Page Two: "Trouble Comin' Every Day"
And too many couldn’t be happier about it
Currently a lot of Americans are busy hating other Americans, and many of these folks wouldn't have it any other way. What happens when there is no center, no "us" left?
Well I'm about to get sick
From watchin' my TV
Been checkin' out the news
Until my eyeballs fail to see
I mean to say that every day
Is just another rotten mess
And when it's gonna change, my friend
Is anybody's guess
– "Trouble Comin' Every Day," Frank Zappa
There is a lot of good reasonable news out there, not that much worse or even different than in the more Wild West days of American journalism throughout much of the last century. The ongoing lament that "it used to be better" rather than actually offering a qualitative assessment of news coverage really means "in my memory it used to be better." The biggest difference is that, though there have always been groups of Americans with wildly different views, there was often, actually even most of the time, a shared zeitgeist – Manifest Destiny, the Great Depression, a support of World War II, the Space Race, and even a mostly shared (with many notable exceptions) perception of the Civil Rights Movement.
Time, technology, the world shrinking as a result of media and communications, an ever-growing lack of a common perception of what it means to be an American – this now has each of us wanting the news to be cut to our ideology, to reflect our beliefs. This is not about the failure of the news media. It is about the rise of ego as a tool in defining reality at the same time that generally shared social drives have splintered: We are no longer battling a depression, an omnipotent, omnipresent foreign enemy, the national highway system is built out, and, though being infringed upon on every front, civil rights legislation has passed.
The classic blood feuds like the Hatfields and McCoys have replaced more sophisticated controversies and a grander if conflicting vision. This last election confirmed how personal, petty, tribal, antagonistic, ahistorical, and anti-historical our politics have become. And how we support media that feeds us our beliefs while despising and dismissing media that questions them.
So I'm watchin' and I'm waitin'
Hopin' for the best
Even think I'll go to prayin'
Every time I hear 'em sayin'
That there's no way to delay
That trouble comin' every day
No way to delay
That trouble comin' every day
Frank Zappa was singing about watching race riots on TV in "Trouble Comin' Every Day" but what we watch now are sections of the community protesting against other sections of the community. This time not really over war or jobs or equal rights but instead over deep and grave differences in perceptions as to what this country fundamentally is and how it functions. These disagreements are now exaggerated to intolerant declarations of truth with compromise disdained rather than desired. When the people lose their bearings, media becomes almost by definition shattered and incoherent. It is not that a common voice is lost but a common audience has entered into turmoil.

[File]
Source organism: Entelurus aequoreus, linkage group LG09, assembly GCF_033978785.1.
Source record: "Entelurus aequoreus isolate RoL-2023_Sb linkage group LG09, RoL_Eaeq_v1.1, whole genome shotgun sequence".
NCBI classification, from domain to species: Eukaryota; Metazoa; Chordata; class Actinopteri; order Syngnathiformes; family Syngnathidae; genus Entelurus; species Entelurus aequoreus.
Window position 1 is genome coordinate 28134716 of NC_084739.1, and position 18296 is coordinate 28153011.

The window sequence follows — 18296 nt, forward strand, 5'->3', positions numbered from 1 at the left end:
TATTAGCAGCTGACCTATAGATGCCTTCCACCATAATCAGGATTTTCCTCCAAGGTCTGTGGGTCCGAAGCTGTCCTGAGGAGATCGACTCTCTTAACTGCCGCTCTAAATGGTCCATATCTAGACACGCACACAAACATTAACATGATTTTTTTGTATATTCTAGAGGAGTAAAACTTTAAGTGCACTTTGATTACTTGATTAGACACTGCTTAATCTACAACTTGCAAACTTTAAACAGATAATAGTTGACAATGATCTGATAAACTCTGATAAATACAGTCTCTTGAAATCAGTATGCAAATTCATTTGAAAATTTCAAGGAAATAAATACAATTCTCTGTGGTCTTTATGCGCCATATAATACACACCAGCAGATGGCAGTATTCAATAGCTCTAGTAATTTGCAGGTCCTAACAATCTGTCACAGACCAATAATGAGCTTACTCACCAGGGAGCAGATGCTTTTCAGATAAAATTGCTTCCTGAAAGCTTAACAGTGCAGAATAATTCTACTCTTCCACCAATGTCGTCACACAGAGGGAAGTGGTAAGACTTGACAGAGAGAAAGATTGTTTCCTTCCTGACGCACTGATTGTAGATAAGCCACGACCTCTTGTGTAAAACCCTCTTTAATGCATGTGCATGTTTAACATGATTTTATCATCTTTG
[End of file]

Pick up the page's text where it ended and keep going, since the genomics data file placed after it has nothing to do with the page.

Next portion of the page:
Ain't no God in Mexico
Ain't no comfort in the can
When you're down in Matamoros
Gettin' busted by the man
If I had never felt the sunshine I would not curse the rain
If my feet could fit a railroad track
I guess I would have been a train
– "Ain't No God in Mexico," Billy Joe Shaver
Recently in town recording a new album, Steve Earle spent some time talking about Waylon Jennings. Even though the new album is 30 years since Earle's breakthrough Guitar Town, the lineage he felt in creating was Honky Tonk Heroes, a seminal album by Jennings on which every song but one was by Billy Joe Shaver.
When outlaw country happened you didn't always share ideology and politics but you did share a certain perception of how to live – especially how to interact with others and live with grace and style. We may have disagreed on Vietnam but we all knew the importance of following through when you gave your word.
We fought for a world where you made your own rules and questioned everything. Only now we still question everything but in a too-easy, lazy way that allows us also not to commit to anything. We have forgotten the importance of unity; we have overly championed the importance and meaning of conflict.
In this drive we have lost each other. Empowerment has undercut the social contract. The great obligation we all share to each other is being rephrased and repositioned as a series of resentful accusations. Some don't know it, others don't get it, many claim not to care. But all in all, the most precious of gifts in the history of our world has been handed to our generation and the generations before and after us, and in some insane dash away from community and decency toward unholy visions, we are fouling it up. Maybe beyond the point of redemption. And with so many at the same time declaring an insane devotion to the document they are so severely trampling underfoot.